We have measured the temperature-dependent kinetics for the reactions of OH+ with H2 and D2 using a selected ion flow tube apparatus. Reaction occurs via atom abstraction to result in H2O+/HDO+ + H/D. Room temperature rate coefficients are in agreement with prior measurements and resulting temperature dependences are T0.11 for the hydrogen and T0.25 for the deuterated reactions. This work is prompted in part by recent theoretical work that mapped a full-dimensional global potential energy surface of H3O+ for the OH+ + H2 → H + H2O+ reaction [A. Li and H. Guo, J. Phys. Chem. A 118, 11168 (2014)], and reported results of quasi-classical trajectory calculations, which are extended to a wider temperature range and initial rotational state specification here. Our experimental results are in excellent agreement with these calculations which accurately predict the isotope effect in addition to an enhancement of the reaction rate constant due to the molecular rotation of OH+. The title reaction is of high importance to astrophysical models, and the temperature dependence of the rate coefficients determined here should now allow for better understanding of this reaction at temperatures more relevant to the interstellar medium
Mathematical Model to Simulate the Trajectory Elements ofan Artillery Projectile Proof Shot
K.K. Chand; H.S. Panda
2007-01-01
In external ballistics of a conventional spin-stabilised artillery projectile, there are a numberof trajectory models developed for computing trajectory elements having varying degrees ofcomplexity. The present study attempts to propose a single mathematical model, viz., simplifiedpoint-mass/simple particle trajectory model to simulate the trajectory elements of a typical spin-stabilised flat-head artillery projectile proof shot. Due to difficulties in the projectile shape andsize, and the co...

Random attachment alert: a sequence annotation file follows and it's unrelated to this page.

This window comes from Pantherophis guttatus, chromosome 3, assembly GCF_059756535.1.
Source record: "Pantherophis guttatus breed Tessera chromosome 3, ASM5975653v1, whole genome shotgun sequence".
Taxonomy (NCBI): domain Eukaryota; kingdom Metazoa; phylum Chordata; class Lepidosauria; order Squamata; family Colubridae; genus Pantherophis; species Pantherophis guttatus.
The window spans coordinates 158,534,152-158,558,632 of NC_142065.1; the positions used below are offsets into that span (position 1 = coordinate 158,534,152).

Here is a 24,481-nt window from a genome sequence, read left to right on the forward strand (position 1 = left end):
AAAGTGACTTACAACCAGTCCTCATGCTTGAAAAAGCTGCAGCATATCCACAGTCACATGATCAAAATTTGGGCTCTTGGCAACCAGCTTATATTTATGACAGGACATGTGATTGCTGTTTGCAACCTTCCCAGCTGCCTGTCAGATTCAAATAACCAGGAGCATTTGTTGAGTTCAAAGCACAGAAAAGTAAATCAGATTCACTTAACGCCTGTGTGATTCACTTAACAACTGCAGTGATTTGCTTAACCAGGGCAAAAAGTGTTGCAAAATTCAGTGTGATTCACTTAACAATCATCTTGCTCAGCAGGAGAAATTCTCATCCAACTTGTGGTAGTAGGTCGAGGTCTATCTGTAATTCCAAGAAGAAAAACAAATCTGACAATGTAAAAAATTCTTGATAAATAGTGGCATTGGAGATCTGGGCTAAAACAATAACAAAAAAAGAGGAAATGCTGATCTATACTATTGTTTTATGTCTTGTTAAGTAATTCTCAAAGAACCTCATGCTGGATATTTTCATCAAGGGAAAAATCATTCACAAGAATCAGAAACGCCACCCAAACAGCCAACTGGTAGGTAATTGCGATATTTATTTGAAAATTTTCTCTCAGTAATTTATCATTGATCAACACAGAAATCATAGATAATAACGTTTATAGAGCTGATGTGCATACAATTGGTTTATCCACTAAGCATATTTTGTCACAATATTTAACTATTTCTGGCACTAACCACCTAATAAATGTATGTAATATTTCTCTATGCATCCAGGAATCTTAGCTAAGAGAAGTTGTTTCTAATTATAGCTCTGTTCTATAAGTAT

A Model of Classical and Quantum Measurement
Francis, C
1999-01-01
We take the view that physical quantities are values generated by processes in measurement, not pre-existent objective quantities, and that a measurement result is strictly a product of the apparatus and the subject of the measurement. We habitually make an inaccurate statements when we speak of the measurement of a quantity by an apparatus. These statements can be formalised as a many valued logic with the structure of a vector space with a hermitian form in such a way as to generate probabilities in the results of measurement. The difference between this and classical probability theory is that we are not finding probabilities generated by unknown variables, but probabilities generated by unknown structure. We thus interpret quantum logic as the application of complex truth values to statements in an inaccurate language, and find that the properties of vector space hold for approximate measurement as well as for measurement of optimal accuracy, suggesting that Planck's constant governs the scale of the fund...
Pomeron and odderon Regge trajectories from a dynamical holographic model
Capossoli, Eduardo Folco; Li, Danning; Boschi-Filho, Henrique
2016-09-01
In this work we use gauge/string dualities and a dynamical model that takes into account dynamical corrections to the metric of the anti de Sitter space due to a quadratic dilaton field and calculate the masses of even and odd spin glueball states with P = C = + 1, and P = C = - 1, respectively. Then we construct the corresponding Regge trajectories which are associated with the pomeron for even states with P = C = + 1, and with the odderon for odd states with P = C = - 1. We compare our results with those coming from experimental data as well as other models.
Simple universal models capture all classical spin physics.
De las Cuevas, Gemma; Cubitt, Toby S
2016-03-11